Yesterday, Valve unveiled the first part of its three part plan to bring Steam further into the living room in 2014. That’s SteamOS, and it’s ambitious. Today, Valve announced part two of their home invasion strategy.
Valve is making a prototype video game console. And you can have one this year. Actually, they’re overseeing the creation of multiple “Steam Machines” that you can purchase (or build yourself), but we’ll get to that.
What are Steam Machines?
According to Valve, “entertainment is not a one-size-fits-all world.” With that philosophy in mind, Valve is not only building its own “SteamBox” as many predicted, but is actually working with a multitude of manufacturing partners to bring “a variety of Steam gaming machines to market during 2014,” and all of them running Valve’s own, newly-announced, gaming-centric operating system, SteamOS.
Is Valve Building a Steam Machine, or is it just Partners?
Valve is building its own prototype while the other Steam Machines are being developed. And as Valve has been oft-adamant about involving its PC community in the betterment of Steam, they want you to help make the prototype a success.
Valve says they’ve designed a “high-performance” machine that’s “optimized for gaming, for the living room, and for Steam.” They also say that the machine is “completely upgradeable and open.”
They’re shipping out 300 of these prototype, in-house builds to Steam customers free of charge, to get them to beta test the machine for themselves. You can apply for this “hardware beta” as Valve is calling it, by following a few simple steps on Valve’s website.
It’s as easy as joining a group, agreeing to some conditions, having at least 10 friends on Steam, having a Steam community profile, and playing one game in Big Picture mode. That’s it. You’re in the running for a prototype.
You have until October 25 wherein the application window will close, and no more applications will be accepted. Those who get in will “shape both the new OS version of Steam and the new category of gaming machines that will run it.”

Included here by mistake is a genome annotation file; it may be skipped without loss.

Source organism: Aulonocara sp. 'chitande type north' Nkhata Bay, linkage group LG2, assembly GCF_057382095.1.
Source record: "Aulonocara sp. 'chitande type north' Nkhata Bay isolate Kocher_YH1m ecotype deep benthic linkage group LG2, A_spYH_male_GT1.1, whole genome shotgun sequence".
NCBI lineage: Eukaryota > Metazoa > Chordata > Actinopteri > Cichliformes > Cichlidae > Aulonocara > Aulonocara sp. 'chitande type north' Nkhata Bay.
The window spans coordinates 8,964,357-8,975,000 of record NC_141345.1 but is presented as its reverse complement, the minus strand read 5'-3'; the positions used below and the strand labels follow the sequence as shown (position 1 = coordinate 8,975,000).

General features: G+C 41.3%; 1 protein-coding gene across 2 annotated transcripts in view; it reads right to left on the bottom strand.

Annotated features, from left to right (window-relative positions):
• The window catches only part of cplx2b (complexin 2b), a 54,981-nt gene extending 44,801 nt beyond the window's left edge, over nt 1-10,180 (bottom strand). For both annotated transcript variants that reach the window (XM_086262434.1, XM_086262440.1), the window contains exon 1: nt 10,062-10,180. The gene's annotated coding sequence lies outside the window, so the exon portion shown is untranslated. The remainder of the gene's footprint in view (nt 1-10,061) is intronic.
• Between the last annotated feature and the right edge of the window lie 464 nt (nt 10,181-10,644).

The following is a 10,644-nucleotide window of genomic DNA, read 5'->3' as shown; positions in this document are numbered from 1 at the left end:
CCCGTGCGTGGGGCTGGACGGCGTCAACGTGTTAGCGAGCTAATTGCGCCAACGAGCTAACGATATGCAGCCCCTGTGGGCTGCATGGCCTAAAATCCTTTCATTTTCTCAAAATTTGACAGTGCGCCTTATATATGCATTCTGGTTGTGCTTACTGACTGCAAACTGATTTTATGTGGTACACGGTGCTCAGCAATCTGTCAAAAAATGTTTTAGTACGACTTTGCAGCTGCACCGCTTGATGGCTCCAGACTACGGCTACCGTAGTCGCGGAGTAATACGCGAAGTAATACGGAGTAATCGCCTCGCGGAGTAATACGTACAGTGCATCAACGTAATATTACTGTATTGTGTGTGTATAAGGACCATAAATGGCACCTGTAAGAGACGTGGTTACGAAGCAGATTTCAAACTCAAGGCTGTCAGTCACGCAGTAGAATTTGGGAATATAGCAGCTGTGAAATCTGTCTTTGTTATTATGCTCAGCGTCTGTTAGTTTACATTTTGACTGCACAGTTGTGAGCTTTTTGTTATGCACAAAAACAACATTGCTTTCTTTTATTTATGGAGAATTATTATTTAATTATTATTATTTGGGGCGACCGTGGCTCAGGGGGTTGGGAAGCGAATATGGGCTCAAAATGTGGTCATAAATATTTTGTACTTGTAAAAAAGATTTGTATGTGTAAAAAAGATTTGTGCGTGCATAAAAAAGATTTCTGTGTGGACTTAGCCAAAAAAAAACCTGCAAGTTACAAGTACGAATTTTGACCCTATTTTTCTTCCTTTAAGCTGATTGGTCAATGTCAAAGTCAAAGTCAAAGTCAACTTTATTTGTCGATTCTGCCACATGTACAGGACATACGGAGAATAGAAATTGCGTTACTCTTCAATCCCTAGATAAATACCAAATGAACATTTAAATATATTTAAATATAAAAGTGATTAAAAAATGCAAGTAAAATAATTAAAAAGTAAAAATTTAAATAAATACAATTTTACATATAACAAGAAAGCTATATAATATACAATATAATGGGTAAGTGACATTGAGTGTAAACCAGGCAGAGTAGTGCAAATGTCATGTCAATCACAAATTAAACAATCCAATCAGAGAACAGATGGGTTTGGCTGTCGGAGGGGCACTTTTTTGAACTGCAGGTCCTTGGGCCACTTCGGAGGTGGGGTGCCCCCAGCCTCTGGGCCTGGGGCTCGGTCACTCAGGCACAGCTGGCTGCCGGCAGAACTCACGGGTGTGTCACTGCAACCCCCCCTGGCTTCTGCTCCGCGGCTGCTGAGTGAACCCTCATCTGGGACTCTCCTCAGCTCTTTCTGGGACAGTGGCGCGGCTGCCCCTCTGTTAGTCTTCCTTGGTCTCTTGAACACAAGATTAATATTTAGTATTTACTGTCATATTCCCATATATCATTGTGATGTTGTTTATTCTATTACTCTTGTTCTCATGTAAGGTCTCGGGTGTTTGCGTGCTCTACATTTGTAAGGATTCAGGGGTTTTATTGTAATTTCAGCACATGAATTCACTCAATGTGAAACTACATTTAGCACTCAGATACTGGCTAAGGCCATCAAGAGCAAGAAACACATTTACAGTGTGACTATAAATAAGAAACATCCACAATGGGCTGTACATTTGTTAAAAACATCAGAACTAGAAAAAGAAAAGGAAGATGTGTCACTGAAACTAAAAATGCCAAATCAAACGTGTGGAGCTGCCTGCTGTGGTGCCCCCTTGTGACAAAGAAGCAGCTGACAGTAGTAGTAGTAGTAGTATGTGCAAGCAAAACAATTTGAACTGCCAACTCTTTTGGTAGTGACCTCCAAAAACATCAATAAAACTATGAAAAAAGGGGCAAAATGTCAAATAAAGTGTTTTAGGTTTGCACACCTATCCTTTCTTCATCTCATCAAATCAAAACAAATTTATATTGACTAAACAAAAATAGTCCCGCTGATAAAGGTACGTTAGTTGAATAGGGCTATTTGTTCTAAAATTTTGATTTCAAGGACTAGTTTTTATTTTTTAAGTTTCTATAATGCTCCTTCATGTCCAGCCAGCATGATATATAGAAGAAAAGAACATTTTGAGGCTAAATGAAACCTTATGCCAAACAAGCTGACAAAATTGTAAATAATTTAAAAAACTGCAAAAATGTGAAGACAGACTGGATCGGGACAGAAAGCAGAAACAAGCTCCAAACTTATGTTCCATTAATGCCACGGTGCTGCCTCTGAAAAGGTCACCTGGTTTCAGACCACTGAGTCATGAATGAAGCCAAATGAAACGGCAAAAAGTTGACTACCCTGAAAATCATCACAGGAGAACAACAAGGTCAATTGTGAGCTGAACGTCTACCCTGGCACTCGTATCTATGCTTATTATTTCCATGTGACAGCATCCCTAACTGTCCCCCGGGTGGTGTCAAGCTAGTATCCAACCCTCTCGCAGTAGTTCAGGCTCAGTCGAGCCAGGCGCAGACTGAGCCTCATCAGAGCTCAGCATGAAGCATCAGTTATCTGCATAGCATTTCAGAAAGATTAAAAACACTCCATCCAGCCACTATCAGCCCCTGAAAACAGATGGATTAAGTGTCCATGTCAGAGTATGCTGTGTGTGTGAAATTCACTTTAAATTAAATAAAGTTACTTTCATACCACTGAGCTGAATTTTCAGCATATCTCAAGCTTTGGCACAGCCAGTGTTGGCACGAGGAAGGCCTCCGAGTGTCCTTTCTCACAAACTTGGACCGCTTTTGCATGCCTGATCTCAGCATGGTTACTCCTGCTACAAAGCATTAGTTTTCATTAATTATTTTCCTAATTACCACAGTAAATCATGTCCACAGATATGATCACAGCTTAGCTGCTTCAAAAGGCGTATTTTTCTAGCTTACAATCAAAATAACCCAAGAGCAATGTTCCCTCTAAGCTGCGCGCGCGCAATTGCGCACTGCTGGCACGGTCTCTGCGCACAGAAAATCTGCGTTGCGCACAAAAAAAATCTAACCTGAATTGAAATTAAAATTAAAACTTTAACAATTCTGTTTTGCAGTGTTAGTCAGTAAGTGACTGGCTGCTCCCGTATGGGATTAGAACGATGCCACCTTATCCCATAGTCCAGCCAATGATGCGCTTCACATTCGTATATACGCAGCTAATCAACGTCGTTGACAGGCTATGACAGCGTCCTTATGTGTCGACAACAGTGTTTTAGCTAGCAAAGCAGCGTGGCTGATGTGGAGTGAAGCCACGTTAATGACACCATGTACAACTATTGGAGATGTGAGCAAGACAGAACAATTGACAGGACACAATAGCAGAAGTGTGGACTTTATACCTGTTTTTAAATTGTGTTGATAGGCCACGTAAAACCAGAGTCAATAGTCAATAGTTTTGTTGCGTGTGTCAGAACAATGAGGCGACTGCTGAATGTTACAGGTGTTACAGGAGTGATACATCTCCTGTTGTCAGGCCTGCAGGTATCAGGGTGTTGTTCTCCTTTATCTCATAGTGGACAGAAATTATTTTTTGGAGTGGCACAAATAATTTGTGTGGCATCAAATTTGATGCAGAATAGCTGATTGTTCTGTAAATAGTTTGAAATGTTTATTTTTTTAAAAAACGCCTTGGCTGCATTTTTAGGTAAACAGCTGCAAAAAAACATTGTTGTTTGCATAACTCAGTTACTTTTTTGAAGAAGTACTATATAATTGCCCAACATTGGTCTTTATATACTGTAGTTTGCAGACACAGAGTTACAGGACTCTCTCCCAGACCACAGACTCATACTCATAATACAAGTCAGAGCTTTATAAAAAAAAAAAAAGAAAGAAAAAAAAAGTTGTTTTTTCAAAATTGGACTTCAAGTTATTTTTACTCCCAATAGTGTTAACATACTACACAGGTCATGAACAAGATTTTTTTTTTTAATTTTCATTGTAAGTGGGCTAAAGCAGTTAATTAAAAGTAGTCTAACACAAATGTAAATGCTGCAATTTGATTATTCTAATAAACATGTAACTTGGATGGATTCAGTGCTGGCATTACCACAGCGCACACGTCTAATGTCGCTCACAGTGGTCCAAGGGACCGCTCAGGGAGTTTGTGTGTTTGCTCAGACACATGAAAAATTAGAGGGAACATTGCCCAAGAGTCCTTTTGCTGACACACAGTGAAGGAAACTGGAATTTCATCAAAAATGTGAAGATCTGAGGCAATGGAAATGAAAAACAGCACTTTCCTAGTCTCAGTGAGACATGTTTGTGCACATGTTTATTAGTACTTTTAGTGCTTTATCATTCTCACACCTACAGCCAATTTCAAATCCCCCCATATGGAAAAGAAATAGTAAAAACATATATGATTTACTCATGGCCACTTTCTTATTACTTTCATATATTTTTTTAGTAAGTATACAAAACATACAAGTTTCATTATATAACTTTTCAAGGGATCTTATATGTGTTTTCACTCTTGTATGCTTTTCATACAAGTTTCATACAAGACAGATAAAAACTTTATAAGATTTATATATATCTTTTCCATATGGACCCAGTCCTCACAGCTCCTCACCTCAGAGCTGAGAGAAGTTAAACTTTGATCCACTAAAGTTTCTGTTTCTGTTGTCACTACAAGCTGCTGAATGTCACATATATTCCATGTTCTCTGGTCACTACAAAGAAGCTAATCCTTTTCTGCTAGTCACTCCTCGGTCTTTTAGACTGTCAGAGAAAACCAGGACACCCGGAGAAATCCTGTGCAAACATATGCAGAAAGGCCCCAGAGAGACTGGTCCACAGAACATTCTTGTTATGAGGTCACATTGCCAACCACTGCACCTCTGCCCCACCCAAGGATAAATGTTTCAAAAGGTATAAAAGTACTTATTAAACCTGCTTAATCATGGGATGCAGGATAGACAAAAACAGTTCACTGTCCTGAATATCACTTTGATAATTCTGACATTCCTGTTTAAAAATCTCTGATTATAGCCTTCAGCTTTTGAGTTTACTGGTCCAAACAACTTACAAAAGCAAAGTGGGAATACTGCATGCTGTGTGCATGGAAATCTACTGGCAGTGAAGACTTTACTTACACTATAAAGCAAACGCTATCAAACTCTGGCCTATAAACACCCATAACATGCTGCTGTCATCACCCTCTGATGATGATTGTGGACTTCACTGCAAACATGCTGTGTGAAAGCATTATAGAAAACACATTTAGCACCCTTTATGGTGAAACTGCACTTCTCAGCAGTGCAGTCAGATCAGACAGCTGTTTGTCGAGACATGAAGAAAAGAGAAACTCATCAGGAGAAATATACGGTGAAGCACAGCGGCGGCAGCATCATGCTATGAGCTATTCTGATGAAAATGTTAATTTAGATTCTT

What does it do?
The machine will run SteamOS, which can stream any games you have on your existing gaming PC over a Wi-Fi connection in your home and pipe them to your television. It can also stream many forms of media, but you can read more about that here. We don’t know yet the technical specs of these machines, so their ability to run Steam’s library of Linux games without a gaming PC remains unclear. However, Valve clarified that multiple machines of different styles are being made, with some more focused on processing power.
What Sort of Steam Machines Can I Expect?
Though Valve is working on its own prototype for testing, other manufacturers that are partnered with Valve will be producing their own Steam Machines. They will be designed differently around “size, price, quietness, or other factors,” according to Valve.
If you want to hack the box to change the hardware of software, you’re allowed to. Valve welcomes it.
Can I build my own Steam Box?
Yes. And as mentioned above, you can hack the hardware and software of the for-sale machines as you desire.
Can I use Mouse and Keyboard? What about a Controller?
You can use a mouse and keyboard. You can also use a gamepad, such as the Xbox 360 controller — as many games have on Steam Big Picture Mode. But Valve also said the following:
“Stay tuned, though – we have some more to say very soon on the topic of input.”
Is Valve working on something controller-wise in particular? Is it something more conventional, or more innovative, like that eye-tracking stuff Steam founder Gabe Newell used to mention a lot? Chances are we’ll find out soon.
TL;DR & Extra Facts
- The SteamBox is real, but is a prototype being designed at Valve and may or may not be for sale in the future.
- Steam Machines, market equivalents to the Valve prototype, will be available in 2014 with a variety of price points, horsepower, and quietness — and they’ll all run SteamOS.
- You can build your own Steam Box based on Valve’s technical specifications, and run SteamOS on it (which is “free forever).
- You can use a mouse and keyboard, sure, but Valve is encouraging the use of controllers. It might be working on its own, judging by its hinting.
- Nothing about Steam’s accessibility on desktop will change, you can continue gaming on PC and never need to adopt a Steam Machine.
- Beta participants will be chosen based on past community contributions and beta participation. Remainder of slots will be chosen at random from eligible group.
- Beta testers can openly share their experience with the prototype, as well as given uncensored opinions. To Valve, “that really is the whole point.”
- All games on Steam will be usable in for beta participants.
- You’ll be able to download SteamOS (and it’s source code), soon.